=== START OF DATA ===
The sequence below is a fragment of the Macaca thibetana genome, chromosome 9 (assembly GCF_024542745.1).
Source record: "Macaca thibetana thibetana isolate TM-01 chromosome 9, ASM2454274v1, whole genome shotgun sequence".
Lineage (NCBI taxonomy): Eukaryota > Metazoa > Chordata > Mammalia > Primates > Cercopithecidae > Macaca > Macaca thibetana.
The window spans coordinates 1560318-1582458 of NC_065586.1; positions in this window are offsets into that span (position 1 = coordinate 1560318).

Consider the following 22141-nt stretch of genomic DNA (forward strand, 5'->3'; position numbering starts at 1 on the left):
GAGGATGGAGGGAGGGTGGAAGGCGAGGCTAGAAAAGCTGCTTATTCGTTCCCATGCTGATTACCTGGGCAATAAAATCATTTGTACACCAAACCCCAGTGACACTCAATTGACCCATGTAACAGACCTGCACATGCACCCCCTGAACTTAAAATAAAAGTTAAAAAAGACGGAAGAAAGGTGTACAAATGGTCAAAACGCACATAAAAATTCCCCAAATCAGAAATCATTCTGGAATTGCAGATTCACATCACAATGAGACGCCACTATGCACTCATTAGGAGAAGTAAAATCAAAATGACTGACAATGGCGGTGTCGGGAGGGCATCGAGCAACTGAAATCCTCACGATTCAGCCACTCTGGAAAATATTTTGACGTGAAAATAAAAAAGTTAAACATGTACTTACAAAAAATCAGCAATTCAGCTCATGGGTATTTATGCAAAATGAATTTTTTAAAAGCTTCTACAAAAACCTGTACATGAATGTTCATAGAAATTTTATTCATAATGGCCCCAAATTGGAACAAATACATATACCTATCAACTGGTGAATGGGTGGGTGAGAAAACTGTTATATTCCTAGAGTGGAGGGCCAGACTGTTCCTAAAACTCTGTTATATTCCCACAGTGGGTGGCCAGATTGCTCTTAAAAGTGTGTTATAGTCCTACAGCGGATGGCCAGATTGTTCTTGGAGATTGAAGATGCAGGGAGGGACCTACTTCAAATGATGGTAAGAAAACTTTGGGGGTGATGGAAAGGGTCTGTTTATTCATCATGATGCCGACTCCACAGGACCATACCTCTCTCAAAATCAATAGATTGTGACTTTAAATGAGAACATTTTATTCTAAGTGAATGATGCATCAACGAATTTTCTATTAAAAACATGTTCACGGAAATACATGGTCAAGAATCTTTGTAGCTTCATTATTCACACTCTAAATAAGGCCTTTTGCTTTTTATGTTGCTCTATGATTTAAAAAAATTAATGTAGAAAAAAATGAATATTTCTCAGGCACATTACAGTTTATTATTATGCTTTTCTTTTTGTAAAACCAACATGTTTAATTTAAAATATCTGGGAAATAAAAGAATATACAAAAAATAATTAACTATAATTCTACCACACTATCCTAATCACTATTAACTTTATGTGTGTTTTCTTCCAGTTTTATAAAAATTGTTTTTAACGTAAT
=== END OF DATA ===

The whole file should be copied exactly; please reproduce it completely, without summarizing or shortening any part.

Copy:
The sequence below is a fragment of the Macaca thibetana genome, chromosome 9 (assembly GCF_024542745.1).
Source record: "Macaca thibetana thibetana isolate TM-01 chromosome 9, ASM2454274v1, whole genome shotgun sequence".
Lineage (NCBI taxonomy): Eukaryota > Metazoa > Chordata > Mammalia > Primates > Cercopithecidae > Macaca > Macaca thibetana.
The window spans coordinates 1560318-1582458 of NC_065586.1; positions in this window are offsets into that span (position 1 = coordinate 1560318).

Consider the following 22141-nt stretch of genomic DNA (forward strand, 5'->3'; position numbering starts at 1 on the left):
GAGGATGGAGGGAGGGTGGAAGGCGAGGCTAGAAAAGCTGCTTATTCGTTCCCATGCTGATTACCTGGGCAATAAAATCATTTGTACACCAAACCCCAGTGACACTCAATTGACCCATGTAACAGACCTGCACATGCACCCCCTGAACTTAAAATAAAAGTTAAAAAAGACGGAAGAAAGGTGTACAAATGGTCAAAACGCACATAAAAATTCCCCAAATCAGAAATCATTCTGGAATTGCAGATTCACATCACAATGAGACGCCACTATGCACTCATTAGGAGAAGTAAAATCAAAATGACTGACAATGGCGGTGTCGGGAGGGCATCGAGCAACTGAAATCCTCACGATTCAGCCACTCTGGAAAATATTTTGACGTGAAAATAAAAAAGTTAAACATGTACTTACAAAAAATCAGCAATTCAGCTCATGGGTATTTATGCAAAATGAATTTTTTAAAAGCTTCTACAAAAACCTGTACATGAATGTTCATAGAAATTTTATTCATAATGGCCCCAAATTGGAACAAATACATATACCTATCAACTGGTGAATGGGTGGGTGAGAAAACTGTTATATTCCTAGAGTGGAGGGCCAGACTGTTCCTAAAACTCTGTTATATTCCCACAGTGGGTGGCCAGATTGCTCTTAAAAGTGTGTTATAGTCCTACAGCGGATGGCCAGATTGTTCTTGGAGATTGAAGATGCAGGGAGGGACCTACTTCAAATGATGGTAAGAAAACTTTGGGGGTGATGGAAAGGGTCTGTTTATTCATCATGATGCCGACTCCACAGGACCATACCTCTCTCAAAATCAATAGATTGTGACTTTAAATGAGAACATTTTATTCTAAGTGAATGATGCATCAACGAATTTTCTATTAAAAACATGTTCACGGAAATACATGGTCAAGAATCTTTGTAGCTTCATTATTCACACTCTAAATAAGGCCTTTTGCTTTTTATGTTGCTCTATGATTTAAAAAAATTAATGTAGAAAAAAATGAATATTTCTCAGGCACATTACAGTTTATTATTATGCTTTTCTTTTTGTAAAACCAACATGTTTAATTTAAAATATCTGGGAAATAAAAGAATATACAAAAAATAATTAACTATAATTCTACCACACTATCCTAATCACTATTAACTTTATGTGTGTTTTCTTCCAGTTTTATAAAAATTGTTTTTAACGTAAT